Looking for a new Linux desktop distribution? You are definitely spoilt for choice. The market is well saturated with quality desktop distributions, featuring different desktop environments.
Between Ubuntu, Fedora and OpenSUSE, you have a choice of well-supported distributions with lots of up-to-date software and commercial backing, as well as a choice of almost any desktop environment like GNOME, Unity or KDE.
There are many others, however. Linux Mint brings the stability of Ubuntu with a more familiar desktop for ex-Windows users, while Elementary OS gives a more simplified, streamlined desktop which may fare well with ex-Mac users.
There is a rising underdog, however, and it is awesome: Solus.
What Is Solus?
If you haven’t heard of Solus yet, allow me to bring you up to speed.
It was started in 2011, as “Solus OS” initially as a spin-off of Debian, featuring the GNOME 2 desktop. Development continued on this operating system, including on a new desktop environment, and it went through a couple of name changes, finally landing on just “Solus”.
Today, it is a fully-fledged, independent Linux distribution of its own, with its own desktop environment and repositories.
How To Install Solus Linux Distribution?
Installing or testing Solus is not that easy, unfortunately. Downloading the latest .iso image from the Solus website is easy enough (take note that there are only 64-bit versions available), but writing it to a USB stick is not that easy. Neither UNetbootin nor Startup Disk Creator are able to write this .iso, so you will need to install Gnome Multiwriter. On Windows, however, it appears that Rufus will work fine.
Once Solus is on the USB stick, things get much easier. It runs just fine off the USB stick, and installing it is a cinch with the Ubiquity installer, the same one used by Ubuntu and Linux Minx.
The Solus desktop environment is called Budgie, and it is great. It was originally created to give users a similar experience to Chrome OS, without having to buy a Chromebook, and keeping a full Linux desktop distribution with access to software distribution. It uses a lot of GNOME software behind the scenes, so it is very stable while still being fast and relatively light.
Budgie is clean, slick, good-looking, fast and really easy to use. Windows and Mac users will probably feel equally at home, although it may at first glance appear to be very Windows 10-esque. There is a button which opens up the main menu, applications can be pinned to the panel, and there are notifications on the right.
These notifications are really great and deserve special mention. They are similar to those on Android, and can be dismissed once the user no longer needs them.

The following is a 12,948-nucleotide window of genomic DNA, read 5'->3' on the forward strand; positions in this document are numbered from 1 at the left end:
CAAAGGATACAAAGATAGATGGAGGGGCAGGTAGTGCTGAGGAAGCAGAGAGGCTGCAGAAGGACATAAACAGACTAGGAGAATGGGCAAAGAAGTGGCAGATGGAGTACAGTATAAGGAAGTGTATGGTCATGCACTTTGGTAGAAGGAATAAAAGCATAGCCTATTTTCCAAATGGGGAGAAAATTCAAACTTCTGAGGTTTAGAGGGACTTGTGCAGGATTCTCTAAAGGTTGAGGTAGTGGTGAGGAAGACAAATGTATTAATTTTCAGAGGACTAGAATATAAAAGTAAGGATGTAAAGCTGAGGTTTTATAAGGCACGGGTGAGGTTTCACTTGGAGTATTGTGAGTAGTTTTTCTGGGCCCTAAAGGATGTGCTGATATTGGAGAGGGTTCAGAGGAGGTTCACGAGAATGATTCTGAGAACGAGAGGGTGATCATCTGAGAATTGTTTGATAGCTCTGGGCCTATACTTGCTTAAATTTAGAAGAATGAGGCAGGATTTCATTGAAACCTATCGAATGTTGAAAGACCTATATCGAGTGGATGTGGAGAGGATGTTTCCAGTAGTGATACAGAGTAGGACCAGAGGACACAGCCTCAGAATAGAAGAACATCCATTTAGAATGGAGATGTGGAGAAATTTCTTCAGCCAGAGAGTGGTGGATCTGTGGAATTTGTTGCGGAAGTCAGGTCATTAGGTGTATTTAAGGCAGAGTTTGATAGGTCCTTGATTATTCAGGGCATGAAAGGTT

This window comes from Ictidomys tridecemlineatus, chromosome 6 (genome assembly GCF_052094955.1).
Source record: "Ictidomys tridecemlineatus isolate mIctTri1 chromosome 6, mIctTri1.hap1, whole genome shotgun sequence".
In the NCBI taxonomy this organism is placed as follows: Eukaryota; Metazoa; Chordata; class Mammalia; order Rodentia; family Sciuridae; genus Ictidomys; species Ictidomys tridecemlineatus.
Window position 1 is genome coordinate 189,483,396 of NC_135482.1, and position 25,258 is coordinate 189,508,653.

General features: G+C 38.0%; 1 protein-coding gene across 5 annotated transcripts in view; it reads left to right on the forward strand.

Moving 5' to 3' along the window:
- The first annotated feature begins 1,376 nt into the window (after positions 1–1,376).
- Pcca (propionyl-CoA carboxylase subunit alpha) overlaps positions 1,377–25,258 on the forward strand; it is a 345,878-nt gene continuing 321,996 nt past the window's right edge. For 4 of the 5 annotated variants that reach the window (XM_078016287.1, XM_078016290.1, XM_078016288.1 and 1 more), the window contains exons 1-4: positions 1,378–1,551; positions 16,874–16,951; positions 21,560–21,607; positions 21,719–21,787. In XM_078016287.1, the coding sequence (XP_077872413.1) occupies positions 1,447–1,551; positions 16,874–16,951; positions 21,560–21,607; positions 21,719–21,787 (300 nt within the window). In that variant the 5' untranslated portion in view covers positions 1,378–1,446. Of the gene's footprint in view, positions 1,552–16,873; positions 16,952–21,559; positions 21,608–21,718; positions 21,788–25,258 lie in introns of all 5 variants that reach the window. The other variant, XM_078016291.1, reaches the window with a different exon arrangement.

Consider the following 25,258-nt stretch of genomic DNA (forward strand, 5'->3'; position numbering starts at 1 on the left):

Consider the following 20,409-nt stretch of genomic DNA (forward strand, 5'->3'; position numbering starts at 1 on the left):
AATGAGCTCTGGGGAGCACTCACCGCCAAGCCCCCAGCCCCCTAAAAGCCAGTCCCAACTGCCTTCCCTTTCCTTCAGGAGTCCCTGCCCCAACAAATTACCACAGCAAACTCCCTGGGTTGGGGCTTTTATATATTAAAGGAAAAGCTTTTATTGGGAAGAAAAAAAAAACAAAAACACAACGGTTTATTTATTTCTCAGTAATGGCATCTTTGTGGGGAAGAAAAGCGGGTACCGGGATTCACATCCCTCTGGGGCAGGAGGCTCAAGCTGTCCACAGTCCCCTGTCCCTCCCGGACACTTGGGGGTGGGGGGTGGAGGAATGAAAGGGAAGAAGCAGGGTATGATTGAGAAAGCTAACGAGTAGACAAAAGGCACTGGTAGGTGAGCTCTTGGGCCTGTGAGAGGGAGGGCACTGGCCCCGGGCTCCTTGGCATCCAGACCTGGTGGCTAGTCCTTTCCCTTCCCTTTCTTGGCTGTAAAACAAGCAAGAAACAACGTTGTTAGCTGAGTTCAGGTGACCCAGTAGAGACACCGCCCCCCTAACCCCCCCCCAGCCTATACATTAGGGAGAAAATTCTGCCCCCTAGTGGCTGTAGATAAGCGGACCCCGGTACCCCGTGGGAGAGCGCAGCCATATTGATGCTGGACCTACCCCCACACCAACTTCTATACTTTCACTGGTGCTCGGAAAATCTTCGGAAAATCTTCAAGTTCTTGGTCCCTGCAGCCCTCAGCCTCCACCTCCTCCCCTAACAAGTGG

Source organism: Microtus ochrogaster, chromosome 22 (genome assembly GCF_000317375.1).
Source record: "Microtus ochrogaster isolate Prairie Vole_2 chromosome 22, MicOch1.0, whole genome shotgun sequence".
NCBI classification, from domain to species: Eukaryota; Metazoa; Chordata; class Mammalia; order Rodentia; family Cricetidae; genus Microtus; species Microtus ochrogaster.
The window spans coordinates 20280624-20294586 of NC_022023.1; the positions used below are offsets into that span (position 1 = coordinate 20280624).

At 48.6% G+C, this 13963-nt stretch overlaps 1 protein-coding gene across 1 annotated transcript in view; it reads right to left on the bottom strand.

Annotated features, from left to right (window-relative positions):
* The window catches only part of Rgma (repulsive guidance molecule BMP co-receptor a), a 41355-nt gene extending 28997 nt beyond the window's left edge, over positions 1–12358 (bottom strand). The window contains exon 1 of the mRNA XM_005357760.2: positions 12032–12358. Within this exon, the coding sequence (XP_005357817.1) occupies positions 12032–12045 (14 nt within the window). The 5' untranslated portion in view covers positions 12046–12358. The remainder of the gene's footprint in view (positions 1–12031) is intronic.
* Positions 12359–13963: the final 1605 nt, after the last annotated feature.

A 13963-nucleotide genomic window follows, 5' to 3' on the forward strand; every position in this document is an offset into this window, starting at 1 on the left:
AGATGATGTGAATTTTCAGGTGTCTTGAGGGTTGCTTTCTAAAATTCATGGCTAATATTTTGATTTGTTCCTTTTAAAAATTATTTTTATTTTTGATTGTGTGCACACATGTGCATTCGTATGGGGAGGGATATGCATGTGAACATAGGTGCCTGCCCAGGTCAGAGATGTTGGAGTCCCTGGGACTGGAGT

This notification centre also hides the settings for the top panel, and one can easily change things, or move it to the right, left or the bottom. Users who wish to have more control over the overall look and feel of their desktop will be very pleased!
The applications menu is also really good. It is fast, it opens when you press the Super key (“Windows button”), and it is very intelligently put together. Finding what you need is easy, painless, and fast. I would go so far as to suggest that is is at least as good as, if not better than, the Unity dash and the Linux Mint menu.
The default applications that come with Solus are sparse, unfortunately. Firefox and Thunderbird are installed by default and will cover most users’ internet-based needs, along with a calendar, calculator, text editor, and a music player. VLC is also installed by default, along with an IRC chat client, PDF viewer and Archive (.zip and similar) reader, but that’s about it.
Thankfully, the application installer, called Software Center, is excellent and installing programs is easy. Users have access to a lot of great Linux software, and since Solus is now a rolling distribution, most of the software should be pretty up-to-date.
Solus Linux Distribution Support
Since Solus is a small project, they don’t have a lot of commercial support available. Users do have access a wiki with a fair amount of documentation, some forums which are rather well frequented, a Google+ community, and an IRC channel.
As a test, I got onto the IRC channel and asked a few questions. This was very easy, since if you are using Solus and click on the IRC link on their website, it opens up immediately in the IRC client.
Responses were fast and friendly. I assume that most problems that people have would easily be able to be solved by the people who frequent this channel.
Thankfully, the operating system is so stable and easy to use that you probably won’t need to get onto these support channels very often.
Overall, Solus is a great operating system. It is stable, very easy to use, and it seems to have a wide selection of the latest software available in its own repositories.
The best feature, for me at least, is definitely its Budgie desktop environment. It is simple, yet can still be customised by power users. It is fast and sleek, yet it still makes use of modern GNOME technologies.
Solus is awesome, yet the only thing that lets it down is not the operating system or the developers’ faults: its installed base. The most users an operating system has, the more community support and solutions offered. Ubuntu and Linux Mint users can quickly and easily find solutions to their problems with a few searches on Google, while Solus users will probably have to go to the developers themselves if they get stuck.
All in all, a great operating system with a bright future. I would recommend it to anyone in a heartbeat.